A recent commentary published in the Journal of the American Medical Association raises concerns over the widespread use of ad hoc percutaneous coronary intervention (PCI) in stable patients, suggesting physicians instead take a "pause" after initial angiography to allow time to evaluate the most appropriate treatment.
Ad hoc PCI refers to instances in which coronary angiography and PCI are performed in the same setting. While quite common today even in stable patients, in the early days of PCI, procedures were generally performed days to weeks after diagnostic angiography, and ad hoc procedures were reserved for unique circumstances. The increasingly widespread use of ad hoc PCI is raising concerns, especially in light of recent clinical trials challenging the effectiveness of PCI compared to other treatment options (such as optimal medical therapy and CABG) in certain patient populations. As these trials raise important questions regarding the overuse or misuse of PCI, authors indicate it is even more important for patients and their physicians to take the time to consider all treatment options once the results of the initial angiography are known.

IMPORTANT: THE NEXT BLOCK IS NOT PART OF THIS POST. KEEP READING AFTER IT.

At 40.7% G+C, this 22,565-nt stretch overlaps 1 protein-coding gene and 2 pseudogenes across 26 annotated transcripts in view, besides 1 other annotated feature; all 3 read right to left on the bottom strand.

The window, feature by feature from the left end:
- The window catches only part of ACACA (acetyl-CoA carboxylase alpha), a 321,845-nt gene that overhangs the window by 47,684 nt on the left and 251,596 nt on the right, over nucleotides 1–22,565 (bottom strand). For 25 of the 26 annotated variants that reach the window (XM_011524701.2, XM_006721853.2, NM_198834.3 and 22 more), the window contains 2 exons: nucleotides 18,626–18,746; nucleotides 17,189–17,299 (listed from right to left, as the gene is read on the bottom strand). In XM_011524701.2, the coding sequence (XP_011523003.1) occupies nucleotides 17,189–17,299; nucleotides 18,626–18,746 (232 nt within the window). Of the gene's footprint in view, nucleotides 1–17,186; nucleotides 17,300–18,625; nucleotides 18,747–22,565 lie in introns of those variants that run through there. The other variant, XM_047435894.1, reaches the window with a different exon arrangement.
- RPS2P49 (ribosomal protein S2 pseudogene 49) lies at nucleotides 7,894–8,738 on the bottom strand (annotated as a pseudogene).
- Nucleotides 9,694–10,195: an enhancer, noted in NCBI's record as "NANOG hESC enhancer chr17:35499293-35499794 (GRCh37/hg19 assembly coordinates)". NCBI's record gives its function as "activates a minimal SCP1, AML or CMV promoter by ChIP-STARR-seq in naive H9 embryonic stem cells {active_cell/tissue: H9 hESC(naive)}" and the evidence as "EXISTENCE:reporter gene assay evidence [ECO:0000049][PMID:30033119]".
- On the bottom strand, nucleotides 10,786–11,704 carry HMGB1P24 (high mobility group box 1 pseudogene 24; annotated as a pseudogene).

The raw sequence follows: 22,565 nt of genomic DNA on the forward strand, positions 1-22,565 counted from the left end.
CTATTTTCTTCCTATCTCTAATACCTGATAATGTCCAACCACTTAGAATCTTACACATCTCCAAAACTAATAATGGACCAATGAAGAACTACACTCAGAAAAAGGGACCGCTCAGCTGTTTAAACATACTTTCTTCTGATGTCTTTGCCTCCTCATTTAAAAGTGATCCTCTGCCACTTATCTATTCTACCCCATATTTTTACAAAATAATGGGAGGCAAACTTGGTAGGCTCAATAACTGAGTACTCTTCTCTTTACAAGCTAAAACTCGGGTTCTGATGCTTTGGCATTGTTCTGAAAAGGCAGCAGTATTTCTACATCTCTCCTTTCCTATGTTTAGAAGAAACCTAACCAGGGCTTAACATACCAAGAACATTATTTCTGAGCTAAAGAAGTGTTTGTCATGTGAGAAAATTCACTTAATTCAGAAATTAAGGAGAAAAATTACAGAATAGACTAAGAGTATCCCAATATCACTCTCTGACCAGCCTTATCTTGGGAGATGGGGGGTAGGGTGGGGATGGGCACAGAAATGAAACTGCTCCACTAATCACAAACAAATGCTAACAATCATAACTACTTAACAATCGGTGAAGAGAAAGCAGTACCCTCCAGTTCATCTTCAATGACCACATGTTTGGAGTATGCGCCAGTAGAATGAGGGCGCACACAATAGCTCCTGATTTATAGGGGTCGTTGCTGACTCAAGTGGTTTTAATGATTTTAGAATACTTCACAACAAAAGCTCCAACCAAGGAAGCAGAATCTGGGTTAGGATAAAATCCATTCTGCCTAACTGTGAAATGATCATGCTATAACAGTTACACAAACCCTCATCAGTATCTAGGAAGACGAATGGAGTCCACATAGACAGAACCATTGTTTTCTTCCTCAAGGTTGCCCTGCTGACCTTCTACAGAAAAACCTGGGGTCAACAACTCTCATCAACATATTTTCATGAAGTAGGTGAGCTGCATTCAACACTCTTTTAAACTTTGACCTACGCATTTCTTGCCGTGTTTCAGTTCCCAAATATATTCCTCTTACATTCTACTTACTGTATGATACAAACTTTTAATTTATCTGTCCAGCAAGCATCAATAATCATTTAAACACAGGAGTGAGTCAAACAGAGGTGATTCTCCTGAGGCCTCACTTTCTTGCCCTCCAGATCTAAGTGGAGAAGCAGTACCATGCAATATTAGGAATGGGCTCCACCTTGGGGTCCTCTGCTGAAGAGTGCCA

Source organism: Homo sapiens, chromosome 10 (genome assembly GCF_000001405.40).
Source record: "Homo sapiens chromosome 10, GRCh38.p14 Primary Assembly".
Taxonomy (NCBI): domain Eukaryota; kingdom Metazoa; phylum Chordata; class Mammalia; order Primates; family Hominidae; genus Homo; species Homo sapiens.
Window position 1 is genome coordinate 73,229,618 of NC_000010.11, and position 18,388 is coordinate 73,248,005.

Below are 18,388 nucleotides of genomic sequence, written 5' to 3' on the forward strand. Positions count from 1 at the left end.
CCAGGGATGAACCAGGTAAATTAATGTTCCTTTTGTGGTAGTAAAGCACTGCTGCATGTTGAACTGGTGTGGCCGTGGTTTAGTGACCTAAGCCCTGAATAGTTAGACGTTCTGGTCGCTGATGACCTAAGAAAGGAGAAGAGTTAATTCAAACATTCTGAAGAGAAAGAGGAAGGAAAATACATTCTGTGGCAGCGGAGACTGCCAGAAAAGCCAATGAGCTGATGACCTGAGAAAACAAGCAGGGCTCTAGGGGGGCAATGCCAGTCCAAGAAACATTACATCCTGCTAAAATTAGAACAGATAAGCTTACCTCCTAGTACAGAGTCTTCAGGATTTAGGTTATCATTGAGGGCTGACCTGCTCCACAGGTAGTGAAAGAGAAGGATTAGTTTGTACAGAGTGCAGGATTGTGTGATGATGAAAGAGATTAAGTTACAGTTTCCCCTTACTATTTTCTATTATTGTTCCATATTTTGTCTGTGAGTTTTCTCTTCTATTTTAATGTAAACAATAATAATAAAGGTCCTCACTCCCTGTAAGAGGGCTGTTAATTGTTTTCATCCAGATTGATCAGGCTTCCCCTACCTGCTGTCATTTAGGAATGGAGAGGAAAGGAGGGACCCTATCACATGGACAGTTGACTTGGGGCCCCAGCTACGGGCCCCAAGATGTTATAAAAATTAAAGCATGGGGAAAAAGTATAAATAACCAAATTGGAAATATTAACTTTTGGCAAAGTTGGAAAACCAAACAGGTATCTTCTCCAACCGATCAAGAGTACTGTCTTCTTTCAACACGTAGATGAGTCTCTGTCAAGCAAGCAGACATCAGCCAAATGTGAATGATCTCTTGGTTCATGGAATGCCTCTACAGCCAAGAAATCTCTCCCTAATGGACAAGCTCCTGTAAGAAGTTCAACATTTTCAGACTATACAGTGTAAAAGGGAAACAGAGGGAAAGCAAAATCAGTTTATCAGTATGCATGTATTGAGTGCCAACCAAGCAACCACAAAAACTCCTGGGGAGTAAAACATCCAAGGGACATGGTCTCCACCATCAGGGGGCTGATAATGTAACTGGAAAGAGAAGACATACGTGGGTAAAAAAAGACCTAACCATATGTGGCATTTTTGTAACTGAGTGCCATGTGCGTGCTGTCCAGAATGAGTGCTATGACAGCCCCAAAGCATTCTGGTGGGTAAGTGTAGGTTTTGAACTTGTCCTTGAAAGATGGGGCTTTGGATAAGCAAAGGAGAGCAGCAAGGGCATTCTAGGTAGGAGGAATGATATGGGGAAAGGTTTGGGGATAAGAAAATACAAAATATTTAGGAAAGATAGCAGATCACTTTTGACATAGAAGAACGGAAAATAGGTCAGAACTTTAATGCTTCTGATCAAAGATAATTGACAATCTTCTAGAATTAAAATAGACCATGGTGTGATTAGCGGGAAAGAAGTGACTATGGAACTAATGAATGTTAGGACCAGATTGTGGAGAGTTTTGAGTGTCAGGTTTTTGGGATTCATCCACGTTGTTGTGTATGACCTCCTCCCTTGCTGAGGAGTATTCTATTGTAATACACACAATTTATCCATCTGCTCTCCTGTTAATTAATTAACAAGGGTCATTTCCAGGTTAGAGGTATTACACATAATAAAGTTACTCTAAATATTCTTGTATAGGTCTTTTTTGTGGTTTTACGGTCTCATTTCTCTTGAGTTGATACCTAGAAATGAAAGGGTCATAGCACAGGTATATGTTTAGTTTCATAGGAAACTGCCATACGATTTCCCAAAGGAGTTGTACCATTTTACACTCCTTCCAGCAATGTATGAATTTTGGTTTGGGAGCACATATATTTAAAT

Therefore, the commentary advises cardiologists to limit their use of ad hoc PCI, and alternatively "pause" for a few days following diagnostic coronary angiography in stable patients. This break would allow the patient and physician to carefully evaluate and discuss the potential therapeutic options and corresponding risks, and even consult the referring physician who may have a long-standing relationship with the patient. While current payment systems often discourage performing diagnostic cath and PCI in two separate settings, the authors feel instituting this "time-out" between procedures is nevertheless crucial, as it can help ensure patients are receiving the most appropriate treatment based on the results of the diagnostic test (Nallamothu BK, Harlan MK, JAMA, December 2010 [subscription required]).